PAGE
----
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Bipolar Spending Spree Results in $79K in Credit Card Debt. – Scott

“Dear Steve,

Well, I had finally got my debt under control until suffering a major manic episode. Within 5 weeks I went from 0 revolving debt to 79000 in credit card debt (with nothing to show for it materially other than a TV).

Oh, I also bought a new car ($46,000) even though I already had one.

Anyway, I know you have encouraged people to file for bankruptcy under similar circumstances. However, with my long term disability and social security checks, I make too much to file a Chapter 7 (I would need to file a Chapter 13).

If I returned the car and just didn’t pay on my credit cards (as opposed to Chapter 13), what’s the worst that could happen? The only money I have is tied up in an IRA from my employer before the whole bipolar thing. (No house or anything)

I don’t care about being harassed (been through much worse)…..

What would cost me the least? My gross income is 55K a year.

Scott”

Dear Scott,

Unfortunately these types of spending sprees are common with bipolar patients. The manic phase can make you feel invincible and result in a lot of debt. Many people just don’t understand this.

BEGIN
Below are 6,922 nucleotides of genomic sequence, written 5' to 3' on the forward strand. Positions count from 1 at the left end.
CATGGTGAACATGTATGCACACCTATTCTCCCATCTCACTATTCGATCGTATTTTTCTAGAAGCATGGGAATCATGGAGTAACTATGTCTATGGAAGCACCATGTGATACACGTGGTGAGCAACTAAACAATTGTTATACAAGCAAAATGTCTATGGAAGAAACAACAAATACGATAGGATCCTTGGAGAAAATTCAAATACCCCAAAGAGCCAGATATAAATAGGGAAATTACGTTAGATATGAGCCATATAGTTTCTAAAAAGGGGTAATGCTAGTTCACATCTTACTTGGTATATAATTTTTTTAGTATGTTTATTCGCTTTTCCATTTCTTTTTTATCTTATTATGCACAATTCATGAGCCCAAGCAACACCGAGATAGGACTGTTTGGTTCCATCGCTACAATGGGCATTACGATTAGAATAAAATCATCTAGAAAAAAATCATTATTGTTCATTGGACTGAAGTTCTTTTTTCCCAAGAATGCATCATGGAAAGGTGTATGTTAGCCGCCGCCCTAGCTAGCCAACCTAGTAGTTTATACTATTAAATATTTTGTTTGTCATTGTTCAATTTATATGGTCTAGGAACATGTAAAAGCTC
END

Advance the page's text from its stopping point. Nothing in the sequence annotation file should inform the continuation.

If you have not done so already you may find my interview with Paul interesting. Paul also suffers with bipolar disorder and had a similar experience.

My vote would be to go for the Chapter 13 over nothing. At least the Chapter 13 would give you legal protections. Doing nothing leaves you exposed to being sued and I don’t want to see that happen. I’d rather you focus on tackling the debt comprehensively so it does not create an emotional burden which may contribute to a deeper depressive phase.

You can click here to talk to a local bankruptcy attorney and if you’d like a second opinion about your situation or a personal consultation by another debt coach, please feel free to contact Damon Day.

READ  I'm Bipolar and Worried Sick About American Express

Please update me on your progress by posting updates here in the comments section of your question. I’m very interested in how this works out for you.

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About the author

Steve Rhode

Steve Rhode is the Get Out of Debt Guy and has been helping good people with bad debt problems since 1994. You can learn more about Steve, here.

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